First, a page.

Discover what physical changes to expect during the second trimester of your pregnancy.
As you near the end of your second trimester of pregnancy, you may continue to experience various physical changes or symptoms. Find out what to expect and how to cope:
Heartburn may result during the second trimester as pregnancy hormones cause the muscle separating your esophagus from your stomach to relax, which can cause digestive juices to back up and irritate your esophagus lining1.
Tip: Eat small meals and snacks. It is not recommended to consume greasy or highly seasoned foods, coffee or carbonated drinks. After eating, wait for your food to digest before lying down1. Also, try elevating your head at bedtime. Drink fluids between meals, rather than with meals. Check with your doctor before taking antacids.
Not only can hormones slow down your digestive tract to cause constipation, they can also cause hemorrhoids, the painful, swollen veins around the rectum that often itch and bleed1.
Tip: Keep moving and try no to stand or sit for long periods of time. Eat lots of fibre, drink water and exercise to maintain an efficient digestive tract.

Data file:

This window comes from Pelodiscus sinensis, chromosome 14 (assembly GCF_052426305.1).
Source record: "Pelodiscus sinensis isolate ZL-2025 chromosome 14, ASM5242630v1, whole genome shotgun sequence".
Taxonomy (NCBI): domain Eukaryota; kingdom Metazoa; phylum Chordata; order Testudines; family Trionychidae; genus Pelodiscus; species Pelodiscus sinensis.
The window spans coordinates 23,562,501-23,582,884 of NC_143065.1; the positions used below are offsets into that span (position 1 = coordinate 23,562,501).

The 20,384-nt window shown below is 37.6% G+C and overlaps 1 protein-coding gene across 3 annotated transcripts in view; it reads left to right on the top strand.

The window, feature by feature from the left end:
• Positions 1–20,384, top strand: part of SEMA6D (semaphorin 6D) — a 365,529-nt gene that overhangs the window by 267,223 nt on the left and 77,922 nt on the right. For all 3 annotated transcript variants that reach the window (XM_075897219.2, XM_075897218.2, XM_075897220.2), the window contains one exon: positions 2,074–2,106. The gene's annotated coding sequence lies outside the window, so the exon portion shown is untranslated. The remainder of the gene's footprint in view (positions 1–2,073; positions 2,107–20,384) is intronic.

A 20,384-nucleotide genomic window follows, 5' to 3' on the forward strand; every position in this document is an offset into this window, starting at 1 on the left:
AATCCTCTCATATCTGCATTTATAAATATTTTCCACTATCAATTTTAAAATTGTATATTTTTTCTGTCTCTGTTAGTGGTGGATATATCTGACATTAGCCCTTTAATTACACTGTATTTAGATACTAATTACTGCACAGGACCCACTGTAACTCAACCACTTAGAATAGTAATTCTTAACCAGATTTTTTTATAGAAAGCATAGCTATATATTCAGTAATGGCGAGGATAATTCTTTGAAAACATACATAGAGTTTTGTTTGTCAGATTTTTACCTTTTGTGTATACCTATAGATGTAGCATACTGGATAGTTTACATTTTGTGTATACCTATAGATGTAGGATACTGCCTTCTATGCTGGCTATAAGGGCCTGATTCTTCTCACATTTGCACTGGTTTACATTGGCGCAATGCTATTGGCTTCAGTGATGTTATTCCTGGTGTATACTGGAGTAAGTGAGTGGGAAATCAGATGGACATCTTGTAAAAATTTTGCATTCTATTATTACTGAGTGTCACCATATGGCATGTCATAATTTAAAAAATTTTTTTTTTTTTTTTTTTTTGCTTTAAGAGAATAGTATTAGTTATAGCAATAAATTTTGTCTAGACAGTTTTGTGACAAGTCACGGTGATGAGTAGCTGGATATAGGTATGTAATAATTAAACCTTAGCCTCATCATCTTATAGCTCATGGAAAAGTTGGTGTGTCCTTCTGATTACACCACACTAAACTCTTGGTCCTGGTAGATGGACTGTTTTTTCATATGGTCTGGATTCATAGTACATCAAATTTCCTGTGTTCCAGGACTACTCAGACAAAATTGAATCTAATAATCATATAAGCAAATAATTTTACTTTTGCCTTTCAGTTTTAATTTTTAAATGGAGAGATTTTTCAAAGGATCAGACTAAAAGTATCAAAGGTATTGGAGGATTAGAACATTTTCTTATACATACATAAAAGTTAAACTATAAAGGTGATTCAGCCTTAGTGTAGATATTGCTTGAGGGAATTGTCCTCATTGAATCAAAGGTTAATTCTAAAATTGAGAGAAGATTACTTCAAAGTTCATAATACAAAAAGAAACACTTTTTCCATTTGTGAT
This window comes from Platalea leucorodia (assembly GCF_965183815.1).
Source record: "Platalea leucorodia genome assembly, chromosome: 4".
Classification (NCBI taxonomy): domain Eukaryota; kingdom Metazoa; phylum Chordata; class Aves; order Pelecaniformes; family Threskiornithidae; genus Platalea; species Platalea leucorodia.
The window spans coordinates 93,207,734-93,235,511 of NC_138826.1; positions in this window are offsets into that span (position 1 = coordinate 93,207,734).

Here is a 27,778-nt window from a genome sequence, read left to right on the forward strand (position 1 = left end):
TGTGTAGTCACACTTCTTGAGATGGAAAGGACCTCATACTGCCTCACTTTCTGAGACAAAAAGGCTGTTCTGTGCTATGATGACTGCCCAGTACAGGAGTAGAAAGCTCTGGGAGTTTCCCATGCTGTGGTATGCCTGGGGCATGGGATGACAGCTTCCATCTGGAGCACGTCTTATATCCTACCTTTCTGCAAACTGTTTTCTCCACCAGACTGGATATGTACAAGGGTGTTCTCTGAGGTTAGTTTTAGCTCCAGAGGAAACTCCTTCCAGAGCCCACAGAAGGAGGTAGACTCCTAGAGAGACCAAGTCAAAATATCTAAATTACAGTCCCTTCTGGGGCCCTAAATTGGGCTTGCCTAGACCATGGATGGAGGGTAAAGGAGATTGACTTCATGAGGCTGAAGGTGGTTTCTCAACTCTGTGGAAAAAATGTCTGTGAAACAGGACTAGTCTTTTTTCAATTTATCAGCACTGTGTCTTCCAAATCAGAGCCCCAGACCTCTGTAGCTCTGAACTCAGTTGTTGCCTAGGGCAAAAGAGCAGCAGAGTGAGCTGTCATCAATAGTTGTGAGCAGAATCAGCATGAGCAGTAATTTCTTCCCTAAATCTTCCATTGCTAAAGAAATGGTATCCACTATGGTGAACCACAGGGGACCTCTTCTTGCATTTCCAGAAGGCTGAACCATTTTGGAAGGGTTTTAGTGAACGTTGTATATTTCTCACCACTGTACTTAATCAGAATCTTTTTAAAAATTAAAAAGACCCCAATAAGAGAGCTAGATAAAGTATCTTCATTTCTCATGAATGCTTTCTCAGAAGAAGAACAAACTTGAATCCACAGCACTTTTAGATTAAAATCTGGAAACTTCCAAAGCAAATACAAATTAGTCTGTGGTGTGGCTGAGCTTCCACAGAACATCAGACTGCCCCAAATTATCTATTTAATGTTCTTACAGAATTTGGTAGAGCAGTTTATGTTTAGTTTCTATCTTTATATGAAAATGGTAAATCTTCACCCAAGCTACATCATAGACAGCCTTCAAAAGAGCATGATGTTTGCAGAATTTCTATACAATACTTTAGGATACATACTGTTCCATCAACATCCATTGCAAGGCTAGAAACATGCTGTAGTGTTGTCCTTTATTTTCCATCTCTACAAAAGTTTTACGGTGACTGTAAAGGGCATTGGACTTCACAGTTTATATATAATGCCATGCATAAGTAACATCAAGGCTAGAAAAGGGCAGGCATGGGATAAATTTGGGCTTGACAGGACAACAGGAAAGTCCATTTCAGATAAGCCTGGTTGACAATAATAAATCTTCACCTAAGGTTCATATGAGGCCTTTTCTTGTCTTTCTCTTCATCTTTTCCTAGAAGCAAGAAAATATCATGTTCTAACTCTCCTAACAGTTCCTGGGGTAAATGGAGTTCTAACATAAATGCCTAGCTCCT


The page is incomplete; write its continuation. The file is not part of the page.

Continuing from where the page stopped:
Your body is now producing extra oils, which can give you the "glow" of pregnancy or can cause you to break out. You may also develop spidery red lines on your face, neck, arms and chest, when the extra blood flow in your body causes tiny blood vessels to swell1.
Tip: Cleanse your face often and treat breakouts as you normally would.
You can expect a thin, whitish discharge to start now and increase throughout your pregnancy. You may also experience some itching1.
Tip: Wear cotton-crotch underwear and wash daily with water.
Though mainly hereditary, varicose veins are aggravated by pregnancy factors like weight gain, decreased blood circulation, and the weight of the baby in your pelvic region1.
Tip: Put your feet up as much as possible. When you sit, cross your ankles instead of your legs. Exercise with your doctor's permission. You can also wear support pantyhose.
As your uterus increases in size, it puts more pressure on your bladder, which results in a frequent need to urinate1.
Tip: Limit your fluid intake in the evening, especially in the hours leading up to bedtime.
Pregnancy hormones can slow down your intestinal tract and cause constipation1.
Tip: Drink plenty of water and eat ample amounts of high-fibre foods. Exercise can help to regulate your system, but check with your doctor before beginning any exercise program. Do not use laxatives unless your doctor recommends it.
Pregnancy hormones can make breasts feel extremely sensitive1.
Tip: Wear a supportive bra, like an athletic bra, even at night if necessary.
Healthy Hint for Your Pregnancy
Remember to breathe. Your body needs rest during pregnancy, even if it's just a few minutes a day. Take deep, slow breaths. Sit in a quiet room. Play soft music. Focus on tension areas. Let yourself relax.